When the requirements are installed, run the Python script:

  1. python3 my-diagram.py

This script will generate a diagram named my-diagram.png, which looks like this:

The Droplets and Database diagram

For more information about different types of icons and other ways to use this module, you can read the Mingrammer documentation.

In this step, you created the diagram. Next, you will add it to your object storage so that you can access the .png file.

Step 4 — Uploading Your Diagram to Object Storage

To view your diagram from different places, you will now upload the diagram to object storage. For this tutorial, you will use a DigitalOcean Spaces bucket.

During the prerequisites, you set up a Spaces bucket and created a set of access keys.

Next, install s3cmd, which is a tool for interacting with s3-style APIs from the CLI:

  1. sudo apt install -y s3cmd

After installation, configure s3cmd:

  1. s3cmd --configure

You will now set up the configuration using your API credentials and other preferences. Each prompt below will load as its own line, so update the highlighted sections with your information and choices:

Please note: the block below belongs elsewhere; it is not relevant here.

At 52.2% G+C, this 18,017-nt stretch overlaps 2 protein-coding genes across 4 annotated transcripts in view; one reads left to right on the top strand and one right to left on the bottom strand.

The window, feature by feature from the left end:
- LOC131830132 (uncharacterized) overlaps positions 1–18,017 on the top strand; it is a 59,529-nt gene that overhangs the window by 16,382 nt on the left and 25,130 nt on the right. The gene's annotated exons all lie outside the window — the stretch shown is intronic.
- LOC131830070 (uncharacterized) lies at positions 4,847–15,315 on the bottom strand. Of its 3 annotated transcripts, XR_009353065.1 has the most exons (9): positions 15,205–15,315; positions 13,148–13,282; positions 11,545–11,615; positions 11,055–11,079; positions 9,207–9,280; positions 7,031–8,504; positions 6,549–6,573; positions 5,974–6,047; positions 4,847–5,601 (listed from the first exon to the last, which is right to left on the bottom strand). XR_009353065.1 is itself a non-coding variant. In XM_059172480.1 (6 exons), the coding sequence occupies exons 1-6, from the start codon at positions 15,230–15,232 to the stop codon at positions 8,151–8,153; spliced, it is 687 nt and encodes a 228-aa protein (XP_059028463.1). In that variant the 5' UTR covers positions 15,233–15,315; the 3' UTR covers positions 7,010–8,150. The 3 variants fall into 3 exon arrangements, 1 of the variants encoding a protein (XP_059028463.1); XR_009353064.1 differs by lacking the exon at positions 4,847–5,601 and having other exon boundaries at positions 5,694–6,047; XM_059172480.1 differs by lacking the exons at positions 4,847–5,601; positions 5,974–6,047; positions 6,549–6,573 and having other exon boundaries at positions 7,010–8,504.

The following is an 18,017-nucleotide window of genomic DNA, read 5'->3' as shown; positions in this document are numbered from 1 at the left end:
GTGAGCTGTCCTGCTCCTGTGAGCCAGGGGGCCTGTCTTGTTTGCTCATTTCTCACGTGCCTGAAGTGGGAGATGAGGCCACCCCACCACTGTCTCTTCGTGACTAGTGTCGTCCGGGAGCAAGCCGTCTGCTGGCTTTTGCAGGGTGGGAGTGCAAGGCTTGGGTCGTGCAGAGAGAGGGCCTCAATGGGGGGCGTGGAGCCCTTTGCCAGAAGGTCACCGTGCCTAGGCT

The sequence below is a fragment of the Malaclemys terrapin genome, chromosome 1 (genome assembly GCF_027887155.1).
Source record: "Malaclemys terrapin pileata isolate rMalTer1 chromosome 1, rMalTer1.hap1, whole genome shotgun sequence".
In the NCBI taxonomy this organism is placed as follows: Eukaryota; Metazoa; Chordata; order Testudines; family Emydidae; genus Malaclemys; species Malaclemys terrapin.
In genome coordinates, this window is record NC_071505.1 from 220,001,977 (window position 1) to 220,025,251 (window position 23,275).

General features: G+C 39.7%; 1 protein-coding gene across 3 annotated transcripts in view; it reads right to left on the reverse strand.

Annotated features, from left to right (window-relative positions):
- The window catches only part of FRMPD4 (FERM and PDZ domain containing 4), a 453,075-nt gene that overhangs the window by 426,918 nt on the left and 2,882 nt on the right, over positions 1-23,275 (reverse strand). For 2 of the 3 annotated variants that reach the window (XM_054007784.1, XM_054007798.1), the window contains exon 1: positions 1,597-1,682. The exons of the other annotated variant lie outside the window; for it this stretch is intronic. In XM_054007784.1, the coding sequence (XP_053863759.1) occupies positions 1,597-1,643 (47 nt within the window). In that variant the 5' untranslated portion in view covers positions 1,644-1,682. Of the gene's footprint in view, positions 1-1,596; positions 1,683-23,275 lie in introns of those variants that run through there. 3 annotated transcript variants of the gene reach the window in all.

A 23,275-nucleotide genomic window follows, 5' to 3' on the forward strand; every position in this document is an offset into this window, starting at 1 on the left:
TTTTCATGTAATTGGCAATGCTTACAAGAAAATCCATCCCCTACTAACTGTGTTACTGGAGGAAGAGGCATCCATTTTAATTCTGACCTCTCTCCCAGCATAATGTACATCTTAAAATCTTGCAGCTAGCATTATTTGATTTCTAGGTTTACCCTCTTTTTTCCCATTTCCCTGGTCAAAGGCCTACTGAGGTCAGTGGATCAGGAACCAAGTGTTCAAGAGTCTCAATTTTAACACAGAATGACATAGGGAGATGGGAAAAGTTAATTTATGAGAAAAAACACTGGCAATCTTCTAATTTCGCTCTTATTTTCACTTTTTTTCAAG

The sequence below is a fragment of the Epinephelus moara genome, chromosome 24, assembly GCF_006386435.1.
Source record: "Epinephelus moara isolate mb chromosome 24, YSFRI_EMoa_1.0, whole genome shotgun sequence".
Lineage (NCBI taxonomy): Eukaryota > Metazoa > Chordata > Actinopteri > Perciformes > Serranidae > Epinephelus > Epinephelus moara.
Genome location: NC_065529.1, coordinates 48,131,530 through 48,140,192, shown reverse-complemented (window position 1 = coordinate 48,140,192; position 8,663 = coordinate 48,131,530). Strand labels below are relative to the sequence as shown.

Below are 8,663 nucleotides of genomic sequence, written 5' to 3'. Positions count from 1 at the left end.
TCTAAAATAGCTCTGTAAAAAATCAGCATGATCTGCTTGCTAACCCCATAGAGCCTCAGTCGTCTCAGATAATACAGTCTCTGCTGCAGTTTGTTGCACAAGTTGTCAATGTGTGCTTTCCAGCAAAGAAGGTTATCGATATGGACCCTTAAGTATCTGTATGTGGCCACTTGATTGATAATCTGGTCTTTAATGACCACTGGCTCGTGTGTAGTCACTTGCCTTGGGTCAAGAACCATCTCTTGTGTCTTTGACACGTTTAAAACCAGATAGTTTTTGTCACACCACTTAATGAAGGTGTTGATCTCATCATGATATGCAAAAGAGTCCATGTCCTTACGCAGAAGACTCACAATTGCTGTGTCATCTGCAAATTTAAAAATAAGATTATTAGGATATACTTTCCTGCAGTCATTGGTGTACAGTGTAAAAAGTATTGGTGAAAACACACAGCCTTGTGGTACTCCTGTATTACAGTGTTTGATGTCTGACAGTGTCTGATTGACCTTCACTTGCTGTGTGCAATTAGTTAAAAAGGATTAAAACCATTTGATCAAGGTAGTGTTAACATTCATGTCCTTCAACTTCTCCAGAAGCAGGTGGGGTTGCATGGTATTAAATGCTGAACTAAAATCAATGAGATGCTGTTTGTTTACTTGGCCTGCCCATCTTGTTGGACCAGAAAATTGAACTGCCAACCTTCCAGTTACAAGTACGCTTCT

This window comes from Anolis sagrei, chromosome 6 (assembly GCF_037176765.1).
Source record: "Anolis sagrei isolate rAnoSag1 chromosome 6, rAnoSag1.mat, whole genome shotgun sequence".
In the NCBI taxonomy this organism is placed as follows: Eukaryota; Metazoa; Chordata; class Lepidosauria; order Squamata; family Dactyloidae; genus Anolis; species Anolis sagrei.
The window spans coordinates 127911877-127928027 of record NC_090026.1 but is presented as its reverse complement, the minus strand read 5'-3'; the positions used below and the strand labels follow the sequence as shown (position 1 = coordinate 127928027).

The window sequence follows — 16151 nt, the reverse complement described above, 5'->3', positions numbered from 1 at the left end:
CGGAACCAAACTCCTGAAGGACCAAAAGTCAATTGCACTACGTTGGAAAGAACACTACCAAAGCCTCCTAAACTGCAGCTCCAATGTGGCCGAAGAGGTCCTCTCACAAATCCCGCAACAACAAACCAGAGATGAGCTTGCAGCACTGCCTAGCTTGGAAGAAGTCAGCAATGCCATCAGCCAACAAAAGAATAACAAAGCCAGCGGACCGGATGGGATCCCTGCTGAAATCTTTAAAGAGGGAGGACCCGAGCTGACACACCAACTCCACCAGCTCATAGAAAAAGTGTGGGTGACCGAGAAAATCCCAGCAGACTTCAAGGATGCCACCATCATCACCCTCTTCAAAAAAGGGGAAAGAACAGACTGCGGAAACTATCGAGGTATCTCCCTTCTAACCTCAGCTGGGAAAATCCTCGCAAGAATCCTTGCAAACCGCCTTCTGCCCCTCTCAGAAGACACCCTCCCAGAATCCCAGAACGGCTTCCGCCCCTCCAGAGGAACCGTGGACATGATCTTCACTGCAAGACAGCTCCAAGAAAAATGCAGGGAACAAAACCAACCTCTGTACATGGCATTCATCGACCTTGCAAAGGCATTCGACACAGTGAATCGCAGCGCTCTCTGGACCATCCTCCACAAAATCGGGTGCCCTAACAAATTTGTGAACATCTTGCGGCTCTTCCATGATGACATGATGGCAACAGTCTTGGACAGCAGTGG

HTTP Proxy server name: New settings: Access Key: your-access-key Secret Key: your-secret-key Default Region: EU S3 Endpoint: ams3.digitaloceanspaces.com DNS-style bucket+hostname:port template for accessing a bucket: %(bucket)s.ams3.digitaloceanspaces.com Encryption password: your-encryption-password Path to GPG program: /usr/bin/gpg Use HTTPS protocol: True HTTP Proxy server name: HTTP Proxy server port: 0

The S3 Endpoint needs to match the one provided in your Spaces settings, with the DNS-style in a similar format. The sample above uses ams3 because this Spaces bucket is hosted on Amsterdam datacenter 3. Update yours accordingly.

Once you have set your preferences, select Y to test the credentials:

Test access with supplied credentials? [Y/n] Y

The test will run. If it fails, you can supply new credentials for the configuration and try again. Once it succeeds, you will see the following display:

Please wait, attempting to list all buckets... Success. Your access key and secret key worked fine :-) Now verifying that encryption works... Success. Encryption and decryption worked fine :-)

Now you can upload the file by running the s3cmd command: